Siyoul Sorayer means Small Siyoul. This is a slightly larger reef than Siyoul Kebir but the islands on top of the reef are smaller, hence the names. You will be amazed by the amount of marine life around the south east corner of this reef.
Rolling in from the zodiac a few hundred metres up on the north side you find yourself on a plateau that starts on 15 meters next to the main reef. There is no need to venture all the way to the drop-off, it’s better to stay on the NDL– and air-economical 20 meters and above.
The initial part of the dive over the plateau offers a few special coral encounters. On a coral-ridge a forest of whip coral is grandly swaying in the current, a few fin kicks later, at 20 meters a big Siphonogorgia makes an irresistible photo subject and next in line; a huge gorgonian moves in rhythm with the swells above. Coming up shallower you arrive at one of those places where you stop fining and say “Wow”. Here the main reef is more like a slope than a wall and vast schools of blackspotted sweetlips, silver sweetlips, bluelined snappers and fusiliers literally take your breath away. If you’re lucky enough to come here during plankton season you will have action beyond your wildest imagination.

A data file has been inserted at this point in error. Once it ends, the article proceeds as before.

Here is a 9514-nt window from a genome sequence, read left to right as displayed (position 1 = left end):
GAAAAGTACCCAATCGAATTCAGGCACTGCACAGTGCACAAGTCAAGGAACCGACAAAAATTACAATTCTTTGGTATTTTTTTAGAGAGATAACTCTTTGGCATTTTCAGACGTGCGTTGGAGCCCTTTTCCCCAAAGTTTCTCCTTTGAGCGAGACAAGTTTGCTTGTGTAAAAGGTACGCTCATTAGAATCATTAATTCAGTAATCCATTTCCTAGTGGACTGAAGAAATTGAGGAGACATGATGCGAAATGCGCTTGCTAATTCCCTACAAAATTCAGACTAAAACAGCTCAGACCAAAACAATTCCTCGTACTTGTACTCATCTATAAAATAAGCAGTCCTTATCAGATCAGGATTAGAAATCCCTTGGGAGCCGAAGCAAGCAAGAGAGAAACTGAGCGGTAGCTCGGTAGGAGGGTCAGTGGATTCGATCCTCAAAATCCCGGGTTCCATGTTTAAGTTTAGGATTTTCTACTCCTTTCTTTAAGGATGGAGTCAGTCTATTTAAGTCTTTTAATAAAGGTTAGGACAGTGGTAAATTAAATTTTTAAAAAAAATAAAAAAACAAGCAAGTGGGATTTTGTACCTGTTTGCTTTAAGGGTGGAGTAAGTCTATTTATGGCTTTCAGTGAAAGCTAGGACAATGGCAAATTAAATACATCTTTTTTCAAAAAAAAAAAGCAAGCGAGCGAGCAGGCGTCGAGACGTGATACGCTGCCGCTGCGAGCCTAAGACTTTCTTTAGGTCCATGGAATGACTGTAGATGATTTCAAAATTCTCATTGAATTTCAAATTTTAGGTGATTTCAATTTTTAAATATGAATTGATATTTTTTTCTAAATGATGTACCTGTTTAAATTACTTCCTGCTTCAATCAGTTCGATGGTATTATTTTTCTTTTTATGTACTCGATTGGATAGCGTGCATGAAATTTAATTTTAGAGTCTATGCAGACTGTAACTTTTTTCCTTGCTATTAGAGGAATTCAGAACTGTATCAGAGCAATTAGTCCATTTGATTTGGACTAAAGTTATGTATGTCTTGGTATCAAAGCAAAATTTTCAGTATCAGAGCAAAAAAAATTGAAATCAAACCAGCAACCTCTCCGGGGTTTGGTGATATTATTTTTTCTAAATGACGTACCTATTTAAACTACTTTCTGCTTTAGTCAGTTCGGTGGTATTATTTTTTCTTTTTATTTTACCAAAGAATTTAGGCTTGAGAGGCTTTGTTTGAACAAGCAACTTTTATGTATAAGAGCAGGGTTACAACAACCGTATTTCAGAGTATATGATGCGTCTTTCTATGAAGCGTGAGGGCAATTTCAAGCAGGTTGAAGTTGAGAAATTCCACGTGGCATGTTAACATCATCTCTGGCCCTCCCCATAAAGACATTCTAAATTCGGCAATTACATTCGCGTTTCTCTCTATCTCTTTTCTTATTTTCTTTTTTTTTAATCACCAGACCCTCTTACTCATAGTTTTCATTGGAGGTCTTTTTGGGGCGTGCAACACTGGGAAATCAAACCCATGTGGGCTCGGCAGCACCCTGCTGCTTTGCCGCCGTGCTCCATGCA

Two large coral blocks sit on the flat sandy bottom about 30m away from the main reef right on the eastern corner. Take a tour around them and find a big school of silversides like a cloud sweeping around the block. There is a cavity packed with glassfish that are under constant attack from lionfish, scorpionfish, trevally and rainbow runners. If you ever consider getting a under water housing for your video camera, this place might finally make you take that decision. Swim back to the main reef and make your safety stop together with numerous blennies gobies and hawkfish.
Big thanks to Anders "Samaka" Jälmsjö (https://www.facebook.com/redsea.equalizer) for the site map and description.